The European Plastics Distributors Association (EPDA) says the use of aviation grade plastics will play an “increasingly important role” in the future of aircraft design owing to their ability to both improve fuel efficiency and reduce the environmental impact of passenger flights.
Making aircraft bodies as light as is safely possible is one solution, it says, but using more plastic materials when creating aircraft interiors can also help conserve energy.
EPDA believes that aviation grade plastics will play an increasingly important role in the interiors of both new-build aircraft by the Original Equipment Manufacturers (OEM), such as Boeing and Airbus, as well as the periodic makeovers undertaken by the end users, the major airlines, to freshen up their brands.
Replacing traditional materials
Aircraft seats have traditionally used metals and metal composite materials to meet the strict FAA flammability regulations, such as vertical burn, heat release and smoke density tests, for aircraft interiors.
However, plastics companies like Sekisui Polymer Innovations, LLC, which has distributors throughout Europe, has already introduced aviation grade thermoplastic sheet for seats and other aircraft interior components that meets these requirements.
Thanks to moulding and material engineering technologies, EPDA says lightweight thermoplastic sheet can now be used in seat back shells, reducing the weight of a large passenger aircraft by around 150kg compared to metal composite materials, leading to fuel savings and reduced CO2 emissions.
It added that by replacing metal materials with lighter aviation grade plastics that comply with the very strict flammability tests for passenger seating, as well as other aircraft interior components, not only makes economic sense and reduces the environmental impact of each commercial flight, it also provides flexibility for improving the appearance of the cabin.
SEKISUI SPI’s Aviation Market Business Manager, Michael Miler, said: “There is a trend towards plastics for the more complex shapes for fittings and fixtures inside aircraft. Designers are having more influence and are using more complex three-dimensional geometries, which is making seating, especially in business and first class, appear more like the furniture you would see at home or in public spaces. These complex shapes are much easier to replicate in plastic than with metal or composite structures.”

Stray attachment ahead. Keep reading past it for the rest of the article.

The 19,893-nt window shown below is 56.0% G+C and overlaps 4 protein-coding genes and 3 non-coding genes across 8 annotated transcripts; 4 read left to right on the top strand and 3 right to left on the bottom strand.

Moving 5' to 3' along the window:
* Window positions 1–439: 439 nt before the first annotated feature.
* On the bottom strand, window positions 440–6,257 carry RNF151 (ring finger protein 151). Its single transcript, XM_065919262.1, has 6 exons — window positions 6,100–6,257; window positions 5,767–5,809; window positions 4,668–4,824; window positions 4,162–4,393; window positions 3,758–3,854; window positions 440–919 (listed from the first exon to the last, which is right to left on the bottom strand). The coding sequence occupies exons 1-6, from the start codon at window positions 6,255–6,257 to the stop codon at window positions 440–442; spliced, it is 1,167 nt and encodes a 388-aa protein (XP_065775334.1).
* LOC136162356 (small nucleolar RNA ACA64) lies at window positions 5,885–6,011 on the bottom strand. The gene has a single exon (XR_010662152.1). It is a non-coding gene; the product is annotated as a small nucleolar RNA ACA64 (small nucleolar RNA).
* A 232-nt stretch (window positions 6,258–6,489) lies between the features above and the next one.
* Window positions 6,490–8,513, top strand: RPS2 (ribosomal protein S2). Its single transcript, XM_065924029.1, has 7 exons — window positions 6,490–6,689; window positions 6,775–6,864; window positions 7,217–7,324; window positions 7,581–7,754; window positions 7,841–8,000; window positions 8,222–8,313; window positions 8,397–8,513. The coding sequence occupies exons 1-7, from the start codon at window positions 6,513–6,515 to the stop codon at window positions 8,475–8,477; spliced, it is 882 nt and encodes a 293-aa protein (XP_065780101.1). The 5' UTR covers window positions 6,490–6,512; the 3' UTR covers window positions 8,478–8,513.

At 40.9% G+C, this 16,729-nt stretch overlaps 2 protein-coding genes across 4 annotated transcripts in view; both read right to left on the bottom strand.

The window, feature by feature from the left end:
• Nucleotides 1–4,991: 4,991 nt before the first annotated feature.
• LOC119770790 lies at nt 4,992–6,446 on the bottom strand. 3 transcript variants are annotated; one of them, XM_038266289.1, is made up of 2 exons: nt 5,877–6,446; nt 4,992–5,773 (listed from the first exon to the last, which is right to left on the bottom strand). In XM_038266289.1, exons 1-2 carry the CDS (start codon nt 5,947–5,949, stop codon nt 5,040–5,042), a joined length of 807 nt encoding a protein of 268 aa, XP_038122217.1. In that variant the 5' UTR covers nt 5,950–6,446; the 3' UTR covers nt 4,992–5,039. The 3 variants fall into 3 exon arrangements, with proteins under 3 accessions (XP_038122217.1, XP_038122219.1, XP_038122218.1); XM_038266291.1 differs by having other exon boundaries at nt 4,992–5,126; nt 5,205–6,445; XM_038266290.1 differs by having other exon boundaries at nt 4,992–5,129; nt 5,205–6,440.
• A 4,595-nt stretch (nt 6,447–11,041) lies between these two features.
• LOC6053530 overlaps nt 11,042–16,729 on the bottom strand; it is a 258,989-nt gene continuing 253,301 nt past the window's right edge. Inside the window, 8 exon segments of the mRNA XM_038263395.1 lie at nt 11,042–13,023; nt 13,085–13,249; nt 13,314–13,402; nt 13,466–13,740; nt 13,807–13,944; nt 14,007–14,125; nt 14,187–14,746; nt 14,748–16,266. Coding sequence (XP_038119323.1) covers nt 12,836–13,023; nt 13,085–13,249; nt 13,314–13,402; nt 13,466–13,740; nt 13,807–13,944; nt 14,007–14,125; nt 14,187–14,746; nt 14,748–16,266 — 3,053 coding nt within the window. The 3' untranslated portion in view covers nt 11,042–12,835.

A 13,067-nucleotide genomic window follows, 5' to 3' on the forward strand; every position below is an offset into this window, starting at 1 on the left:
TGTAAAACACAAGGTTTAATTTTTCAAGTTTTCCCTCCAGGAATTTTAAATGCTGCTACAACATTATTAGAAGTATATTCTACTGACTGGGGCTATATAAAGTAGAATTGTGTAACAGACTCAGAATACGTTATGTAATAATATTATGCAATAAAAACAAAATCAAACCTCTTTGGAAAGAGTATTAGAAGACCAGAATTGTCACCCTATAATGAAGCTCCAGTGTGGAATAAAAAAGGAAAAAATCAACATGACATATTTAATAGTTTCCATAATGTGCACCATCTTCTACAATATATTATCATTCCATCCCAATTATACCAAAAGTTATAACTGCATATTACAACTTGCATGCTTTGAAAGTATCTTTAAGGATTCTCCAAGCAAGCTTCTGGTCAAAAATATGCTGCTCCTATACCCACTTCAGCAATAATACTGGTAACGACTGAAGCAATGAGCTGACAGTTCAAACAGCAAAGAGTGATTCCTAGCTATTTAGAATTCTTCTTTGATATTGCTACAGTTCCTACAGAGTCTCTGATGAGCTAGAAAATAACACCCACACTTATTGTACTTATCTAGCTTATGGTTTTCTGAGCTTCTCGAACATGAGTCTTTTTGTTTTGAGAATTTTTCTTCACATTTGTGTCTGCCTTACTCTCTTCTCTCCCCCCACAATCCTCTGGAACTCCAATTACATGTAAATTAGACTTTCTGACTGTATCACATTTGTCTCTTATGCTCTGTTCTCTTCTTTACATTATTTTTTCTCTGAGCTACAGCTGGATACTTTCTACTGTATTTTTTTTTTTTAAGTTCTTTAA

Meeting customer needs
In addition to providing materials that are first and foremost inherently flame retardant to meet the very strict regulatory compliance, EDPA points out there are a multitude of non-regulatory, but very important, customer needs that plastics have to cover on the inside of the cabin.
For example, plastic materials are used throughout the entire cabin of commercial aircraft to make seat parts, such as back shells, tray tables and arm rests, the Passenger Service Units, such as the overhead dials to adjust the airflow and lights, as well as for providing an aesthetic, consistent and durable framework for the cabin’s interior walls.
There are also other factors at play for manufacturing aircraft interiors such as standardisation – repeating patterns, work practices and materials – or customisation to more accurately reflect an end user’s identity. Miler says that plastics can work in both of these scenarios.
He concluded: “In the area of customisation I think the flexibility of plastic materials offer an advantage by giving the airline and its designers the best opportunity to fully explore different colours, textures and patterns, to create the most attractive appearance while always serving a distinct function, such as providing maintainability.”